You can reduce the amount of downtime when moving your applications by using the master/read replica switch process. In your cloud environment, you build a read-only version of the application and a one-way synchronization connection from the master file to that read-only copy using this method. Any changes you make to the master file are sent to the read-only copy. This will continue until the application and data have been completely transferred to the cloud, at which point you’ll switch roles, making the on-premises file the read-only version.

There is a way to prevent any downtime, but it is difficult and risky. You must maintain a master version of your application on-premises while also building a master version in your new cloud environment while migrating to master. After that, you set up two-way file synchronization. You’ll eventually be able to move all of your data to the cloud version and no longer need to think about the on-premises version. Since both versions are editable, this approach may often result in distorted results.

3. Change Management

People are averse to change, particularly if they believe it will make their jobs more difficult. When you move the software to the cloud, you’ll have to train your staff to use a completely different framework, which many of them would find inconvenient. Users can object to your actions at any point during the process, as well as afterward.

Make sure you have detailed training on how to use the modern cloud environment to help alleviate some of this resistance and make the change easier for users. Knowledge of how to operate the new system will help resistant users feel more confident and reduce their apprehension. Handling this change will highly boost their morale.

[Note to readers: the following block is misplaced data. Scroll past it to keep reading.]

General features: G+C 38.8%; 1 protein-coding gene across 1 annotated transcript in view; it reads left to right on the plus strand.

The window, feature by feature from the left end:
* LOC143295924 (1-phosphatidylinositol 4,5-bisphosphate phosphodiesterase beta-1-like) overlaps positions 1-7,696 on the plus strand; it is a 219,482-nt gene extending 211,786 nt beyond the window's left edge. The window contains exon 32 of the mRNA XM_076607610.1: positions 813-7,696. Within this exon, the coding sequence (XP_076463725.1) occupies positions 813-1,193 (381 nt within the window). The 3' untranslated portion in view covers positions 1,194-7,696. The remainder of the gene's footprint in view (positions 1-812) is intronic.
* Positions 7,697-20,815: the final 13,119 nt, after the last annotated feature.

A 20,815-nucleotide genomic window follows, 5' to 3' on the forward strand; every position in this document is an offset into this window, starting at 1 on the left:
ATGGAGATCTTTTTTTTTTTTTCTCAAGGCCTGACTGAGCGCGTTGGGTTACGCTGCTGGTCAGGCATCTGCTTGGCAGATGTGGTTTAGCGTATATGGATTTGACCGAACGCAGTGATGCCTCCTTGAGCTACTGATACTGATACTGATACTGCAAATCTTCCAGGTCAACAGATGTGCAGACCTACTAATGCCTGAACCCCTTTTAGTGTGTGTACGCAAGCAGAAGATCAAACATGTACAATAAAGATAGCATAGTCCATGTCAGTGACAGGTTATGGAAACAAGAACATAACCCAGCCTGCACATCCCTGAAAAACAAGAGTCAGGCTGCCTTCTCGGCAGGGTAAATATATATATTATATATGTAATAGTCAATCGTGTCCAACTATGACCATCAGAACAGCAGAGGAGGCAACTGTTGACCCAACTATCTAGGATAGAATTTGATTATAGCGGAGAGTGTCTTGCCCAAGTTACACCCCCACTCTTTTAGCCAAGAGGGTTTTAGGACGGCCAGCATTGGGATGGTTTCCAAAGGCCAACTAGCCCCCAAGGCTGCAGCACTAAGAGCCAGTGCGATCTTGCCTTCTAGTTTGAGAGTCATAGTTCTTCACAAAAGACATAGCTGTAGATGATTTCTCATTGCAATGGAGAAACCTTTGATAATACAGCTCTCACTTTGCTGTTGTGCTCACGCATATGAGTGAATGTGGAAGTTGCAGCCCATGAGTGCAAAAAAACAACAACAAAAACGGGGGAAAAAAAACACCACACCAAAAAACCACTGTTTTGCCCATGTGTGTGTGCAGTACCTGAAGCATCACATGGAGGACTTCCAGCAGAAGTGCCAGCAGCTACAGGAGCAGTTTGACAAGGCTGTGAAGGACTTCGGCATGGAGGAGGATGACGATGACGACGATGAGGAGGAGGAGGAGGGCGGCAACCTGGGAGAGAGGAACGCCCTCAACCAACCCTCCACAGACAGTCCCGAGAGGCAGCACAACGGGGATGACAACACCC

4. No Custom Solution

Although this could be the least looked after challenge, not adopting a complete custom solution might trigger some repercussions. While planning for migration, often businesses plan to migrate their environment and approach migration specialists halfway through the decision making process. On the contrary, processes should be thoroughly studied by experts before one decides on migration as expert opinion will result in huge cloud cost savings later. 

When migration workloads, using a general solution might not work with your environment if your business has custom integrated applications that needs to be looked by a special team. Often, businesses realize halfway through the process that the plan might not be effective to certain workloads and you will need a lot of backend coding to re-orchestrate to get your systems running in a normal state. To avoid the same, you can avail expert services where many cloud vendors support you with a migration plan and help you in adopting an effective plan for your environment. Drop your queries below for tailored solutions to your needs.